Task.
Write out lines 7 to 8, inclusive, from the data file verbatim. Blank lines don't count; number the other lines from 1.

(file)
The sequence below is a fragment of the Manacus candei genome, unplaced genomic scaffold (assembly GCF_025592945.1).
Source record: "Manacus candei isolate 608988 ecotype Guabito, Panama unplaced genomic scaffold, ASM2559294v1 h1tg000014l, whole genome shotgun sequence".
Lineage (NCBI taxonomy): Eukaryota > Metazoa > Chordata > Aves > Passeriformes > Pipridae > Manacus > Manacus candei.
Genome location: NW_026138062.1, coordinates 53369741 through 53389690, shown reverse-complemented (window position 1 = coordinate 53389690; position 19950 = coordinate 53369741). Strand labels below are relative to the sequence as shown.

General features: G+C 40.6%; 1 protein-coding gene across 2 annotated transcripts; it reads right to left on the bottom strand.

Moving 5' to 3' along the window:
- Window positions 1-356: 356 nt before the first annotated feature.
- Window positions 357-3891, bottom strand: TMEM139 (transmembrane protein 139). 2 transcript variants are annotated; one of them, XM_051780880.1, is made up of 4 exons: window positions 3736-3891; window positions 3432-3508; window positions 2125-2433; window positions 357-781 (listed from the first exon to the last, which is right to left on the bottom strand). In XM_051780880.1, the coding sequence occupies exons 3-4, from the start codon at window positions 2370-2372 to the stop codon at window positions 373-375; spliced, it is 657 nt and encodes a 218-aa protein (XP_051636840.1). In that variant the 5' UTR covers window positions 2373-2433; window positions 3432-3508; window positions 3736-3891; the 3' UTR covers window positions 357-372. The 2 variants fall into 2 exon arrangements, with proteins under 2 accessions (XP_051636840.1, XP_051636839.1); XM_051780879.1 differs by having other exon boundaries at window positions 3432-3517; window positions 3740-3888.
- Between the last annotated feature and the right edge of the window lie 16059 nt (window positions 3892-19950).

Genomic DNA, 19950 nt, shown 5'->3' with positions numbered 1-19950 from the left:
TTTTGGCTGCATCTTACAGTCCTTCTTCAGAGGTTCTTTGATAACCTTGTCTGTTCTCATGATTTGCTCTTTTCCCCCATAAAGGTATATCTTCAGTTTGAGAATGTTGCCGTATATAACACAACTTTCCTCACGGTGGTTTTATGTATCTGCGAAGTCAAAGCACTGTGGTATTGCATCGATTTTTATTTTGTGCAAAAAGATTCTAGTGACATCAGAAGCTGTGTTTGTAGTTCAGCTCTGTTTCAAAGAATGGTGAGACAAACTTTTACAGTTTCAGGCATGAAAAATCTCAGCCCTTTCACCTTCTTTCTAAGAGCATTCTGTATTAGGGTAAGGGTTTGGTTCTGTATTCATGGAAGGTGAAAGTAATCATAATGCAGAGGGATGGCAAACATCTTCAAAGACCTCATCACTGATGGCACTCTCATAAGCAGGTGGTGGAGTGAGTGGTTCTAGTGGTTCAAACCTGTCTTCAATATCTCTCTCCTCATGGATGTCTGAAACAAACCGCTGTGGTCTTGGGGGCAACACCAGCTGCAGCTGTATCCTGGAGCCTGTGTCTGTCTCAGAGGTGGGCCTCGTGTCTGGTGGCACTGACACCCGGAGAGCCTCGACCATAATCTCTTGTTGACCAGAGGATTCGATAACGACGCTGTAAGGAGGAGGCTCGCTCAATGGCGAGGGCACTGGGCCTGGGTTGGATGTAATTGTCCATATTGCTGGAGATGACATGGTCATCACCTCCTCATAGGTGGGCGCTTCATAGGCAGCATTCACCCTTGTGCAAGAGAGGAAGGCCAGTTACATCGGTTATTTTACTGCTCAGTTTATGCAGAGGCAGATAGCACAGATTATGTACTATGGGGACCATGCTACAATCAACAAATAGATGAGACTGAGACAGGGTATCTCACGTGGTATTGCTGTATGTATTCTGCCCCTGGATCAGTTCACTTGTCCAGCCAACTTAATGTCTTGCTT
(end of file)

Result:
- Window positions 1-356: 356 nt before the first annotated feature.
- Window positions 357-3891, bottom strand: TMEM139 (transmembrane protein 139). 2 transcript variants are annotated; one of them, XM_051780880.1, is made up of 4 exons: window positions 3736-3891; window positions 3432-3508; window positions 2125-2433; window positions 357-781 (listed from the first exon to the last, which is right to left on the bottom strand). In XM_051780880.1, the coding sequence occupies exons 3-4, from the start codon at window positions 2370-2372 to the stop codon at window positions 373-375; spliced, it is 657 nt and encodes a 218-aa protein (XP_051636840.1). In that variant the 5' UTR covers window positions 2373-2433; window positions 3432-3508; window positions 3736-3891; the 3' UTR covers window positions 357-372. The 2 variants fall into 2 exon arrangements, with proteins under 2 accessions (XP_051636840.1, XP_051636839.1); XM_051780879.1 differs by having other exon boundaries at window positions 3432-3517; window positions 3740-3888.